Can science explain the purpose of religion?

 
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More than a century ago, when the social sciences were just beginning to study the relationship between religion and health, elite scholars such as sociologist Émile Durkheim, Sigmund Freud, the father of psychoanalysis, and philosopher Friedrich Nietzsche repudiated religion constantly, claiming that it had a toxic effect on individuals.

Since then, however, the scientific research community has changed its perspective to a great extent. The refinement of methodology and the rigorous application of the empirical imperative have outlined a profile so favourable to religious belief that they have turned earlier criticism into a weak echo of the past.

One-hundred-and-twenty-two years after 1897, the year when Durkheim vehemently articulated that the suicide rate in a nation is largely dependent on the religious practices of the population, or that Protestants have more emotional issues than Catholics because the former do not seek to integrate adequately in human society, the number of studies accumulated by the scientific community has far exceeded the boundaries of sociological institutions.

In academia, today, there aren’t many who would compare any particular religious teachings to childhood neurosis, as Freud did in The Future of an Illusion (1927). Among philosophers, to describe the Christian faith as a “disease”, as Nietzsche did, would perhaps pass at most as mere intellectual infatuation and nothing more.

The 21st century has come with a wave of research at the intersection of religion and health, which has brought with it a huge amount of evidence to support the idea that religious experience is beneficial for individuals, both psychologically and physically. Today, scientists generally agree that religion has a well-defined role in people’s response to life challenges and that its effects on physical and mental health can be distinguished from the effects of other factors. It is truly noteworthy that researchers have come to this conclusion by strictly mechanistic analysis, unable to dissect the subjective side of the relationship between people and God.

Polarization of effects

In the Handbook of Religion and Health, Professor Harold G. Koenig, of Duke American University, summarizes the most relevant studies in the field which analyse world religions, religious traditions and their associated moral codes. According to his analysis, religious views are positively associated with the most important vital vectors: life satisfaction, happiness, and morale. More precisely, 175 out of 224 studies (78%) support this.

Religion is also associated with:

  • better (self-perceived) health (27 out of 48 studies – 56%),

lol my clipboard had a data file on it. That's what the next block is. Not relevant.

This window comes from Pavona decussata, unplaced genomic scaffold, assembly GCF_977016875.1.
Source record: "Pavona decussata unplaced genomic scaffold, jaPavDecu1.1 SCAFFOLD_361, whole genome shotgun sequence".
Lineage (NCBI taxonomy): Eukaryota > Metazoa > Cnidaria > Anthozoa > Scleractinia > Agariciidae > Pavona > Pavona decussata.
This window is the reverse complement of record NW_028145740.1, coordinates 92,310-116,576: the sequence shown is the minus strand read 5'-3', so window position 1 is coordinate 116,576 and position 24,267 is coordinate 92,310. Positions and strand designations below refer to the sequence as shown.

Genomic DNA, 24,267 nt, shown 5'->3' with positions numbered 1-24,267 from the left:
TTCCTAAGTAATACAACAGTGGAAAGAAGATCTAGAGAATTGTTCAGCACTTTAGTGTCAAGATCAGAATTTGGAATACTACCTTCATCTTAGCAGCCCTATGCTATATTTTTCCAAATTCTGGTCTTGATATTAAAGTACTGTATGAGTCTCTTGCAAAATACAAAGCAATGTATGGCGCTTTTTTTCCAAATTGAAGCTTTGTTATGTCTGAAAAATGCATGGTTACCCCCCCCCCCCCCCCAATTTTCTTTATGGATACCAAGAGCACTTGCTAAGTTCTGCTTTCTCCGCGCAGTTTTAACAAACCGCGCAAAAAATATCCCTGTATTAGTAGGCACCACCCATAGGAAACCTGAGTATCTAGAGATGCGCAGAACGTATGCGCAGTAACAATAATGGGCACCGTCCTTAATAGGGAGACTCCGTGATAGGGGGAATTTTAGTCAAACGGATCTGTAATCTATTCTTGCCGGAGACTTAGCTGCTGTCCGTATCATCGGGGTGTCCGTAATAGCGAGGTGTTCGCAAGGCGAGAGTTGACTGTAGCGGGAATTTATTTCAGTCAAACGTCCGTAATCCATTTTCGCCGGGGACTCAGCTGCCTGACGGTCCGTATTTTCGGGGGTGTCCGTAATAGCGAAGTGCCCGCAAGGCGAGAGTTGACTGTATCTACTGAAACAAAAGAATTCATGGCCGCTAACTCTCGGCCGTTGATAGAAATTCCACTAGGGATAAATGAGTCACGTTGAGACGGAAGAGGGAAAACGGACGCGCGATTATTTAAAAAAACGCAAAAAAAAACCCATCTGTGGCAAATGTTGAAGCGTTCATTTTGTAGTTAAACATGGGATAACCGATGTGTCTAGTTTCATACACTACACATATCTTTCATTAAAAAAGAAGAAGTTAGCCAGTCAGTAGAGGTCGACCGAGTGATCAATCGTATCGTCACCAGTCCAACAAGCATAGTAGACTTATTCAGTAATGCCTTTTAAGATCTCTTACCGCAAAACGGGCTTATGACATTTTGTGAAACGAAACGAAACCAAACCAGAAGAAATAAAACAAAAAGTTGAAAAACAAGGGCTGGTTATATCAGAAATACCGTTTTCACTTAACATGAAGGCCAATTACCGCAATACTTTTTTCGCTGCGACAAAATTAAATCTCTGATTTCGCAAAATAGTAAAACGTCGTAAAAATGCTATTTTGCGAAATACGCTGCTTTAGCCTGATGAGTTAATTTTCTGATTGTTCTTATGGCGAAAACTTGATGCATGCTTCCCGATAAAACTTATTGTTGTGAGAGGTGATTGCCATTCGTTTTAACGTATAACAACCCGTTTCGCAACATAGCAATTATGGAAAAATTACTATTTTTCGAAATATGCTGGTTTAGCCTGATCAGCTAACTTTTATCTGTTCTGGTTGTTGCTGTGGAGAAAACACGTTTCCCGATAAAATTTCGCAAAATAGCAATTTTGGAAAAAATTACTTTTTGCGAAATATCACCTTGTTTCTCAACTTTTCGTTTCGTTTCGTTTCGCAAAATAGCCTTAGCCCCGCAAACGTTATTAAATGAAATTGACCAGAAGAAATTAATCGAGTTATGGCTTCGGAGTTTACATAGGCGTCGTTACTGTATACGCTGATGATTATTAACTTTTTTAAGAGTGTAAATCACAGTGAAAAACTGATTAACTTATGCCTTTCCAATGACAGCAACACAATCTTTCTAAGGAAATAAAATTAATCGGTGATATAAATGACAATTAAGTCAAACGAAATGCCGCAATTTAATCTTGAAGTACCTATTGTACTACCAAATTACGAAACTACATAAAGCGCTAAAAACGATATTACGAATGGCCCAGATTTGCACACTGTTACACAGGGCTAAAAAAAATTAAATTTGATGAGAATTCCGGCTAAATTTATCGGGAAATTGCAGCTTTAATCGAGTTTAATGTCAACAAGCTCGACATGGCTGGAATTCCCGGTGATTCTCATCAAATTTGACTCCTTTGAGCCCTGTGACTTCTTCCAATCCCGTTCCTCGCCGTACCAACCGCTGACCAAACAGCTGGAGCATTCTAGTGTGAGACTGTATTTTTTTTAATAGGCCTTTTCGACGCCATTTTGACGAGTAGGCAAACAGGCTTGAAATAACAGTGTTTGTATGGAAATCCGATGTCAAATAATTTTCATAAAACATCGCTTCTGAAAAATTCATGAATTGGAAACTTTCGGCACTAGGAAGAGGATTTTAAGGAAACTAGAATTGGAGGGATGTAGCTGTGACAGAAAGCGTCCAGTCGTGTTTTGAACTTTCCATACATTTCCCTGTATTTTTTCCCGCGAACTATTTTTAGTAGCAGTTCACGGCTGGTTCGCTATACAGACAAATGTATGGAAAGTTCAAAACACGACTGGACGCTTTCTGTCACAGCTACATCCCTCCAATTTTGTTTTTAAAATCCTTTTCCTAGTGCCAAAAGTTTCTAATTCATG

• a lower rate of coronary heart disease (12 out of 19 studies – 63%), and
  • fewer signs of psychoticism, characterized by the author as “risk-taking and lack of responsibility” (16 of 19 studies – 84%).

There are, of course, studies that have not been able to establish any obvious correlation between religion and good health, just as there are studies that emphasize the association between religion and the negative aspects of health. For example, several studies have found that religious people tend to have a higher body mass index. Cardiologist Matthew Feinstein of Northwestern University conducted a study of no less than 5,500 Americans, concluding that both participation in religious services and spiritual experiences, in general, are associated with a higher incidence of obesity.

However, there is a class of effects that depend on the particularities of religion and cannot be generalized: people who have a gloomy perspective on humanity and participate in the divine services of religious communities that constantly highlight the sinful nature of people are more likely to suffer from anxiety and depression.

People who have a negative image of God and those who see God predominantly in terms of His punitive power have stronger symptoms of depression, anxiety, paranoia, obsession, and compulsive behaviours. These negative images of God can change religion from a potential resource for dealing with problems to a cause of spiritual disorders. Faith can bring down, but it can also lift up a suffering individual. For an outside observer, such as a psychologist, the difference between the two seems to depend on the meaning that the religious person gives to the experience they are living.

Some religions or denominations lead to poor physical health because of certain behavioural rules they promote: Jehovah’s Witnesses, for example, oppose blood transfusions (some even at the risk of loss of life), while other religious groups, such as the Amish or certain Orthodox Jewish communities, oppose vaccination for religious reasons.

Sociologists recognize the existence of limits